Factors That Affect the Lifespan of Your Water Heater

Some of the most common problems that water heaters suffer from are pretty obvious. If your water heater fails to provide hot water, it will drip excessively and leave large puddles. In such cases, you might prefer to take a cold shower. Other common problems that affect the lifespan of your water heater include placement, the environment, and the amount of silt buildup.

Placement

Several factors affect the lifespan of your water heater, including the place it’s installed and the distance between hot and cold in/outlets. It also needs to be raised off the floor by the required distance. Even if you install it against an exterior wall, water can flood the area around it. Therefore, it’s important to consult a professional before installing it. After all, you don’t want to end up with a broken water heater.

Another major factor that affects the lifespan of your water heater is the amount of water it gets. If you’re running your water heater all day long, you’ll likely find that it’s constantly being used. This places extra stress on the unit and can cause it to break sooner. Therefore, it’s vital to properly size the unit based on the amount of water you use each day. A larger water heater will likely last longer.

Chemistry of water

The chemistry of the water you use greatly affects the lifespan of your water heater. The more corrosive and aggressive the water, the shorter its lifespan. The scale buildup in your water heater is an indication of the chemistry of the water. You can reduce scale buildup by installing a water softener. Other factors that can affect the lifespan of your water heater include its location and environment.

Sediment in your water is a collection of dissolved solids, including dirt, rust, and built-up minerals. Sediment is the result of the water’s contact with various rock formations. Water that is too hard is considered hard, while water with a low concentration of these minerals is soft. Water with low mineral content will last longer. If your water heater is new, make sure it has a low temperature.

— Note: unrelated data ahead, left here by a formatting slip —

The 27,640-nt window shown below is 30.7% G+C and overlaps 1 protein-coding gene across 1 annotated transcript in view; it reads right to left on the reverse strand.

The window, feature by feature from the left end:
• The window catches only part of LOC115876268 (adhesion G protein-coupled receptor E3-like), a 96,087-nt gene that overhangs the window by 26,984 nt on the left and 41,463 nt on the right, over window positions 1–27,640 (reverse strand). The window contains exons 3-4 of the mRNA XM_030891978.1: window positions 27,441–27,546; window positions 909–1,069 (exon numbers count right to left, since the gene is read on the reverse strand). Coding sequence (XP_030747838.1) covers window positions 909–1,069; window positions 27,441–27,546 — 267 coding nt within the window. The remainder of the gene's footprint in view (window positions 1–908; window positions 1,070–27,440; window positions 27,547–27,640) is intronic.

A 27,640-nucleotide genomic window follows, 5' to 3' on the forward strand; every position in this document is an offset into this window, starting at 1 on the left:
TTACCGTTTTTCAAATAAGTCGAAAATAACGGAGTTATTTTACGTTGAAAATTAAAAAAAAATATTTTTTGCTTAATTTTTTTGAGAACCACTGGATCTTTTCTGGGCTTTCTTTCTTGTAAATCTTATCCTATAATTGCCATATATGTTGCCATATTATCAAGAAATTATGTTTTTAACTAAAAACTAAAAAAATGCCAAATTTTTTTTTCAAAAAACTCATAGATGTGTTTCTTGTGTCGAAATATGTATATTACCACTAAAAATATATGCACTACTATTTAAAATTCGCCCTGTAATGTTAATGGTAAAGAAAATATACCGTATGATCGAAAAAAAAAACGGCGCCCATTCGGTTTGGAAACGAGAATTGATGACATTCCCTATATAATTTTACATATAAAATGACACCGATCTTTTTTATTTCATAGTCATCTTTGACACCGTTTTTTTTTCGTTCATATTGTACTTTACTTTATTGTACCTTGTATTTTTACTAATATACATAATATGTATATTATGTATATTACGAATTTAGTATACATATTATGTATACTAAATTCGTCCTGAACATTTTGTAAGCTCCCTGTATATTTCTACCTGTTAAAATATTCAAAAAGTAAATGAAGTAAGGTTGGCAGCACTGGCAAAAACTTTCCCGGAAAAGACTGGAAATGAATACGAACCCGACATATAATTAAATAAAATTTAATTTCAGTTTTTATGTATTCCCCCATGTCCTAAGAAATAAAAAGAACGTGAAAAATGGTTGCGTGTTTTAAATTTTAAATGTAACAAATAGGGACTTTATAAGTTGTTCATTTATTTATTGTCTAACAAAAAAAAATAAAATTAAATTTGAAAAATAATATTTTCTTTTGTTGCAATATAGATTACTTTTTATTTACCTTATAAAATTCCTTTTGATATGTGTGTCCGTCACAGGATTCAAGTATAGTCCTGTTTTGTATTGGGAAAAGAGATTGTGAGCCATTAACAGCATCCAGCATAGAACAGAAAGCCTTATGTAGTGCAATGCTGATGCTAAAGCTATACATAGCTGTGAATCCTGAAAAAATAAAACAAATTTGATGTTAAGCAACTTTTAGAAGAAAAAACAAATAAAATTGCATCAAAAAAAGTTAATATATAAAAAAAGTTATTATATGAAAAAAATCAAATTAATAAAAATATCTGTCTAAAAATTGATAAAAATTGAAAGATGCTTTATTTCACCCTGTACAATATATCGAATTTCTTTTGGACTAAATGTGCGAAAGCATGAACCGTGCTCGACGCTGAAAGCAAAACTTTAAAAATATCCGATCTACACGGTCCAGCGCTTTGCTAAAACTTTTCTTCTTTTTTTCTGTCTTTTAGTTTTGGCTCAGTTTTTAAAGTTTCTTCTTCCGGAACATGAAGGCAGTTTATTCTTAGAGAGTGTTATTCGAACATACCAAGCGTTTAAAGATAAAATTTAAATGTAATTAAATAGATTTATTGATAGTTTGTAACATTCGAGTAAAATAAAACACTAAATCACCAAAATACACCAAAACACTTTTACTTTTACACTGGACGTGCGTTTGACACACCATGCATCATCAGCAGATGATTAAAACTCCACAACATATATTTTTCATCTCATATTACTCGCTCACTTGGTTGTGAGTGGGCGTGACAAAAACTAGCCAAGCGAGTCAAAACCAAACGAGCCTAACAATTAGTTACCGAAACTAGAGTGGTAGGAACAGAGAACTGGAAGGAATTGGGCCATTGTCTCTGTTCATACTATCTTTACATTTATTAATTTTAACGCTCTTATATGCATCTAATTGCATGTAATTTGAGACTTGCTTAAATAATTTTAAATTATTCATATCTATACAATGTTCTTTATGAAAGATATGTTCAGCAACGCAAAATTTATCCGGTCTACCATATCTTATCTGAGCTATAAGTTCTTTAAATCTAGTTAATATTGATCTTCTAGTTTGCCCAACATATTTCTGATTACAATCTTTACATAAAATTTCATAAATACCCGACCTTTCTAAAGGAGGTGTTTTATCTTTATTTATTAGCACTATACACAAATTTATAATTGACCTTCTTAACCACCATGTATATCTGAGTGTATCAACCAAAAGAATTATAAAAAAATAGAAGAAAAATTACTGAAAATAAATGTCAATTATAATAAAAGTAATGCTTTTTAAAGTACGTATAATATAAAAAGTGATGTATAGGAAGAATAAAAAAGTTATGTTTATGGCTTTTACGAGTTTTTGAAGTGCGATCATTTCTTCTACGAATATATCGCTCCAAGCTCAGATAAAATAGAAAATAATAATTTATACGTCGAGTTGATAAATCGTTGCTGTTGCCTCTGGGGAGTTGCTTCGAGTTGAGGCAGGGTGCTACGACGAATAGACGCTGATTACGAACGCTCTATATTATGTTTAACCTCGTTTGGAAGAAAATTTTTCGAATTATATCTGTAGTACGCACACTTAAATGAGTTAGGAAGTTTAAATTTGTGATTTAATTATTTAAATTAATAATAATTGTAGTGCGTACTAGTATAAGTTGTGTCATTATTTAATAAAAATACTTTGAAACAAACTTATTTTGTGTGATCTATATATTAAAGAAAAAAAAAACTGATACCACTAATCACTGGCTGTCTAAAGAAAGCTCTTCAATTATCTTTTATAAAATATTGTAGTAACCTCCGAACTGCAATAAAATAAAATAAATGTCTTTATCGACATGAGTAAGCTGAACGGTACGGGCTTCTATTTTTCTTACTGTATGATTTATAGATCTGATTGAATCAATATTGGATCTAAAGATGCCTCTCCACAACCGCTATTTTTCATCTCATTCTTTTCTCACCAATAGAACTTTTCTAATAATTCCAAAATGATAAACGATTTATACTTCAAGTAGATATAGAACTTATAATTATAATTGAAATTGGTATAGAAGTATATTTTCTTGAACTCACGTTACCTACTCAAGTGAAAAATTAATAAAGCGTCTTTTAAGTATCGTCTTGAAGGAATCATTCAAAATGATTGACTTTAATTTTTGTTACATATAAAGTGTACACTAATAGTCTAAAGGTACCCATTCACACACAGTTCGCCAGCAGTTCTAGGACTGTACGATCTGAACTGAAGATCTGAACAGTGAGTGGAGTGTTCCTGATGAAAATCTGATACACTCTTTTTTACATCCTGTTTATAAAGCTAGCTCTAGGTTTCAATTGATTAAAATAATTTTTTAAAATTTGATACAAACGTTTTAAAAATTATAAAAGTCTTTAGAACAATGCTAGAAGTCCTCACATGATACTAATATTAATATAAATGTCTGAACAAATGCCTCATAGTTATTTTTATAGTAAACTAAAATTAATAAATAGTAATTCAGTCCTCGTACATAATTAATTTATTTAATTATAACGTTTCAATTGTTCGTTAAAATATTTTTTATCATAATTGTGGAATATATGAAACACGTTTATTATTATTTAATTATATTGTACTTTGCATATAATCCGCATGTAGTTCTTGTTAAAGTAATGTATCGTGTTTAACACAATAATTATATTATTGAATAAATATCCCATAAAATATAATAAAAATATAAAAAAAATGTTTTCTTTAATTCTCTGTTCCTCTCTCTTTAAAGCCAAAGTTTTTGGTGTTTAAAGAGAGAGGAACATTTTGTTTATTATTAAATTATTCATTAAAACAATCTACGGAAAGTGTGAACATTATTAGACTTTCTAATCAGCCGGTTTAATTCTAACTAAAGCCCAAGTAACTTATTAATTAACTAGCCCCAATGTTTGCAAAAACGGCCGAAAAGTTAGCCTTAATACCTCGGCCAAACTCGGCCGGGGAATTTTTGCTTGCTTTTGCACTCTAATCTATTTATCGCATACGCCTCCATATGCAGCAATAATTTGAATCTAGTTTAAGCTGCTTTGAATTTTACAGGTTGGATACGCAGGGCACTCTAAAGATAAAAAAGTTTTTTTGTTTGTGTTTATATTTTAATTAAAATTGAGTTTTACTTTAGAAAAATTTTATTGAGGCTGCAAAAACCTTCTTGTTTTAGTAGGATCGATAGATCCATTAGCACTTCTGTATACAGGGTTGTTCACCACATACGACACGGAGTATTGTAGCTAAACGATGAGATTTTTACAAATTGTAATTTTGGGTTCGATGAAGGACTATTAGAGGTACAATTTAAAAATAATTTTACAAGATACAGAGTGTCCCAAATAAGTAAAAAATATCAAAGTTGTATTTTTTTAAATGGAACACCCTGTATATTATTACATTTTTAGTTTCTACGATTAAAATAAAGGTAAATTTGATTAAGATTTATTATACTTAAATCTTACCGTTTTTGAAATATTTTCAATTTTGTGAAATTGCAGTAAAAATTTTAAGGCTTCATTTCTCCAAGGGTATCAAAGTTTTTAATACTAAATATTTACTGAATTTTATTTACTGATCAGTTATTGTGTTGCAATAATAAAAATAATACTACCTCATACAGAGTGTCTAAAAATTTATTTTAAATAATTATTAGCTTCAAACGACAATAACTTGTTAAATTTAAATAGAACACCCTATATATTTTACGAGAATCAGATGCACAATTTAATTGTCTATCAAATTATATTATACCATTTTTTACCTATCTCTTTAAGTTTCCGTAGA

Environment

The chemistry of the water running through your water heater plays a significant role in the lifespan of your water heater. Harder water causes your water heater to work harder than it needs to, decreasing its efficiency. Mineral deposits can also build up in your water heater, reducing its overall lifespan by up to two years. While new water heaters are more energy efficient and built to last for many years, environmental factors still play a role in the lifespan of your water heater.

Your water heater may not be meeting your requirements, causing it to lose heat and lose the desired temperature. If this happens, you should clean your water heater immediately. Buildup of sediments will reduce the amount of water in the tank, requiring a cleaning. If you wait too long, your water heater may break down and need to be replaced. In such cases, you can use a power-efficient tank heater.

Silt buildup

Water in your home may contain minerals and other sediments that can coat the bottom of your water heater tank. While these sediments are not harmful to your health, they can make your water appear reddish in color and reduce the efficiency of your hot water heater. Not only does this damage the performance of your water heater, but it can also increase your energy costs. If you’re worried about sediment buildup in your water, you may want to consider hiring a professional to perform routine maintenance on your hot water heater.

To clean your water heater, you need to remove the sediment. Fortunately, there’s an easy solution: use a vacuum cleaner. To start, connect your vacuum to a 1-1/2-inch PVC pipe, then attach a barbed fitting (C) to 1/2-inch I.D. vinyl tubing. Before starting your vacuum, make sure you turn off the cold water valve on top of the tank. Once the valve is closed, attach a garden hose to the valve, routed to a floor drain. Hire Plumber in Thousand Oaks for quality services